Conoscete le Marche? Siete mai stati o solamente passati per le Marche? Provate a rivolgere queste due domande quando vi capiti, la risposta sarà sempre la stessa: no, non ci siamo mai stati. Eppure è uno dei paesi più belli, più italiani che si possano dire: uno di quei paesi che meglio corrispondono all’idea e alla nozione stessa d’Italia.
Do you know Marche? Have you ever been, or just passed through? Try and ask yourself these questions, the answer is always the same: no, we’ve never been. And instead it is one of the most beautiful, most Italian regions: one of those places which is best tied to the idea and the notion of Italy.
Striped umbrellas; the resounding cackles of teenagers playing volleyball and table tennis; parents on bikes with their children sitting on the frame, feet dangling off the side; Roman ruins; colorful fishermen houses; craft shops and restaurants with simple, local flavors. A place where you can breathe an air of community, a vision reminiscent of the 70s when Italy lived by “mano d’opera” (craftsmanship) and not by tourism. Although much time has passed, the coastal comune of Fano is not left behind like other beach towns built for the 70s: it is continuously cared for by its caring residents, like a doting Italian mother. (Though of course, in typical Italian fashion, the people of Fano see much more to be done.)
Our journey started in Fano, situated along the sandy and pebbled beaches of the coast, before we passed through majestic rivers, rolling hills up to fortress towns, and World Heritage Sites with remarkable history—here, we fully take in #howMarchefeels.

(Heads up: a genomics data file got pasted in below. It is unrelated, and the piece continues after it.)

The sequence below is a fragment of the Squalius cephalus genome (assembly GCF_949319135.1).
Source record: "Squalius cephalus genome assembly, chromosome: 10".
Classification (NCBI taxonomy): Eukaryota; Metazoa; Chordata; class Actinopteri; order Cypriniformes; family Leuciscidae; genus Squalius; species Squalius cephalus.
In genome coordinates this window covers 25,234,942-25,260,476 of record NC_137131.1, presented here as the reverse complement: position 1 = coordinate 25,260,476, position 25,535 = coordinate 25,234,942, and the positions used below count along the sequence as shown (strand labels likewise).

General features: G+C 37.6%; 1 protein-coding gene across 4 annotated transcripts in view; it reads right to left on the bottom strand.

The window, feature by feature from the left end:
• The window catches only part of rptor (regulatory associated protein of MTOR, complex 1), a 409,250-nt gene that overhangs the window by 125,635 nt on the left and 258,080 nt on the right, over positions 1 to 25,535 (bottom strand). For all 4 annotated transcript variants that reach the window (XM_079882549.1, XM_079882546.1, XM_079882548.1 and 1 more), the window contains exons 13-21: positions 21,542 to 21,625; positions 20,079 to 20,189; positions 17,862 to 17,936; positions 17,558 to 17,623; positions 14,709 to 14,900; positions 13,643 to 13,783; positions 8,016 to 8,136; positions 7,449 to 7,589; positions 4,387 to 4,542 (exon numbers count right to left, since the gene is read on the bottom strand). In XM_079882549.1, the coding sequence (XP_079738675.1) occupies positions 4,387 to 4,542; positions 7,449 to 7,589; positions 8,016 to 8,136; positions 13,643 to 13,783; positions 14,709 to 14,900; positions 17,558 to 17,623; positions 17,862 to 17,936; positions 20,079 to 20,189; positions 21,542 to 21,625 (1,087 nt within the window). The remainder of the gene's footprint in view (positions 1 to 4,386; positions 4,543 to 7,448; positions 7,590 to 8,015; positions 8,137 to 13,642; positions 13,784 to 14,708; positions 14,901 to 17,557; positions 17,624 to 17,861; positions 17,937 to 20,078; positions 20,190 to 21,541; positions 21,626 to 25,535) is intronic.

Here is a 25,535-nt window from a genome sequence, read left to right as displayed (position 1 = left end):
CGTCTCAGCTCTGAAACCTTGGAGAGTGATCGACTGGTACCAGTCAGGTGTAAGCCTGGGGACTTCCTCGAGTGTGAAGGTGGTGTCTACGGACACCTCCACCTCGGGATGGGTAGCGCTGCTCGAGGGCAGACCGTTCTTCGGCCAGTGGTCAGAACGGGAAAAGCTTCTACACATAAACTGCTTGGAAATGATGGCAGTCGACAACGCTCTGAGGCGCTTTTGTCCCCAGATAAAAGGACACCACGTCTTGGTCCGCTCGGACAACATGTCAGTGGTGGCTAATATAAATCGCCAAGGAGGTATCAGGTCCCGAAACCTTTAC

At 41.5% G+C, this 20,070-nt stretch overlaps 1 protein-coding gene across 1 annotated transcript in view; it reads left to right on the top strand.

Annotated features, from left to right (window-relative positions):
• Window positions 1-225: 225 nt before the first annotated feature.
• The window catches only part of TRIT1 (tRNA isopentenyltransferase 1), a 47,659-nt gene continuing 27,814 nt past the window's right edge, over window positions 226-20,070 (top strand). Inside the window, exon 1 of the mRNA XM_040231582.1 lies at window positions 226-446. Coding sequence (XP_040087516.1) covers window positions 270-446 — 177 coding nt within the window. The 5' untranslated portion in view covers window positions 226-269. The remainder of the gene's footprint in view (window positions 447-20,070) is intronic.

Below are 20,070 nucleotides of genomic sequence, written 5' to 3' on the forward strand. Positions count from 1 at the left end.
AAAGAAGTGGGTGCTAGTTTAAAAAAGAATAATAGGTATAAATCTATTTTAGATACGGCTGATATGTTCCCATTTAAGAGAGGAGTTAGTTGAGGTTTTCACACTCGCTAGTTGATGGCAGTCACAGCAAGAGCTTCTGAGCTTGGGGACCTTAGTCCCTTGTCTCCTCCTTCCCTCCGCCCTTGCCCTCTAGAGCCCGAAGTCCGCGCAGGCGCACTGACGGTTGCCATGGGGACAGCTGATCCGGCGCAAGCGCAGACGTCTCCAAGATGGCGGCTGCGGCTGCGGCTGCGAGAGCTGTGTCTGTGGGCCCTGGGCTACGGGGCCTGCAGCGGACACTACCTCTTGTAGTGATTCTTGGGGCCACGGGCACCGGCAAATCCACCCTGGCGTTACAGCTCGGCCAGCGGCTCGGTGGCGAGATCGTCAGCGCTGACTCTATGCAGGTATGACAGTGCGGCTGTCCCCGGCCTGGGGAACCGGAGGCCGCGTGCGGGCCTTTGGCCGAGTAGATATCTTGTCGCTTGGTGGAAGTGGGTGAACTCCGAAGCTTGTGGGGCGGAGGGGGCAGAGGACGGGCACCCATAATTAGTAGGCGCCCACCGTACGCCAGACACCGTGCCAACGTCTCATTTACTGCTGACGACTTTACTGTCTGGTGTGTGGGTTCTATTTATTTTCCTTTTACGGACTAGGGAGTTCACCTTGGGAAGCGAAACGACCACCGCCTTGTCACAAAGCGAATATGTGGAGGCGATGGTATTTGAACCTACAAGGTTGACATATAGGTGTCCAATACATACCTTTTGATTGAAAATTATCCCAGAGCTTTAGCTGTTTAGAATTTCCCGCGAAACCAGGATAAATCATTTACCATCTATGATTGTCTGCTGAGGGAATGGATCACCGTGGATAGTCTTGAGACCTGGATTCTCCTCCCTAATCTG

The Streets of Fano
First stop: Fano. A town so beautiful that it’s hard to believe it hasn’t yet been covered by all possible travel outlets. As we slowly drove into town, the car stopped its 70s gurgle, as if we had just seen a vision. “It must be Atlantis, submerged under water for the past 1,000 years!”—the only plausible explanation that would allow us to forgive ourselves for not having visited this place before.
The truth is, Marche isn’t well connected to the major Italian tourist attractions, and as is often the case in many beautiful, untouched corners of Italy, there isn’t the infrastructure for hospitality or the marketing materials for mass tourism. Maybe locals just want to keep this place to themselves, because, unlike most of Italy, Marche does not live off tourism.
Located on the coast right below Pesaro, Fano is not only charming, but rich with tokens of its glorious history and diverse pasts that beautifully merge inside the city walls. The absence of crowds can be perceived by the lack of tourist traps: as one restaurant owner proudly puts it, “Here you live thanks to local customers. If I didn’t serve good food, we wouldn’t survive a week.”